The result of that particular semicolonoscopy is obviously a matter of opinion. I'm not even sure about it my ownself. John Sandford, one of my favorite authors, has used a lot of semicolons in dialogue in his Lucas Davenport novels, and colons too, but--for some reason--they don't seem to bother me. (Hey, if you're good enough at what you do, you can get away with a lot.)
The road to Damascus
When I started writing fiction for publication 26 years ago (boy does the time fly) I was guilty of using far too many semicolons, and commas too. I thought there was no end to the clarification those marks of punctuation could provide. I can still get carried away with commas at times, but otherwise I have (hallelujah) seen the light. I've cut way back on semicolons, and exclamation points as well. I probably still use too many dashes and too many parentheses, but we all have our vices. I think one reason I enjoy using dashes and parentheses is that I like to interject "asides" into sentences, when I write and when I speak. But that's another matter, and a discussion for another day.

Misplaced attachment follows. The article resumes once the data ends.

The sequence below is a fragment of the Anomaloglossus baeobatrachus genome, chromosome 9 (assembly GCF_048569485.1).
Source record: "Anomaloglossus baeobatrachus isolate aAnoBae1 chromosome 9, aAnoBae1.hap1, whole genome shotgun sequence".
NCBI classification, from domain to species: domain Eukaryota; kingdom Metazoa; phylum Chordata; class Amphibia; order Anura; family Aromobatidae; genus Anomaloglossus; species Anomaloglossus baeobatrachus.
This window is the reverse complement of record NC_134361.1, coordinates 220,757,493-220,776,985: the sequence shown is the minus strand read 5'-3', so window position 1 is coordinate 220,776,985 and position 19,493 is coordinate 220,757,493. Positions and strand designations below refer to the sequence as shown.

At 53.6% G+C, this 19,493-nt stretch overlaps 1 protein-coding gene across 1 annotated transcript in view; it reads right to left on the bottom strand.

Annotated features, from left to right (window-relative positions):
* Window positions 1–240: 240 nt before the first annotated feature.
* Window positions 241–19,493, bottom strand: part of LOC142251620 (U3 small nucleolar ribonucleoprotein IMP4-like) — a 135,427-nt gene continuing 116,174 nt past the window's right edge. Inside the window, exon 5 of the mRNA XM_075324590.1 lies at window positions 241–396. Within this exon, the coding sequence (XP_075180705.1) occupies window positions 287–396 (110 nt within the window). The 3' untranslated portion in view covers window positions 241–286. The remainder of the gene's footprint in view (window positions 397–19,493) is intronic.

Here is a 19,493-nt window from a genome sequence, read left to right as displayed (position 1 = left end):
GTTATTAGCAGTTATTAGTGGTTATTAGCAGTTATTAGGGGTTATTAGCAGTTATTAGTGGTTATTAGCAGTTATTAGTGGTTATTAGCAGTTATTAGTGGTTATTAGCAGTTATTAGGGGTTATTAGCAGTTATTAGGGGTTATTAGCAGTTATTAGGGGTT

Sometimes my use of semicolons depends on the project. One of my writer friends for whom I have great respect is also an occasional editor of anthologies, and he's not fond of semicolons. So when I submit a story to him, I make sure there are no semicolons to be found. It's not hard. As I mentioned earlier, the way to avoid or remove semicolons is to construct or reword sentences such that they're just not required.
What's your opinion? Use them whenever you like? Use them in moderation? Weed them out entirely?
In summary …
I plan to continue to use semicolons, annoying or not, when I feel they're needed. I'll treat them like bacon, or Hostess Twinkies, or real ice cream--they're not part of my regular diet, but now and then they just hit the spot.
I'll close on a profoundly serious note, with something from my latest effort, a book of 300 short poems called Lighten Up a Little:
THE BOOK DOCTOR
When edited, writers have saidSemicolons are something they dread;What if someone had stolenOne half of your colonAnd plugged in a comma instead?
Sounds painful, right?
See you in two weeks.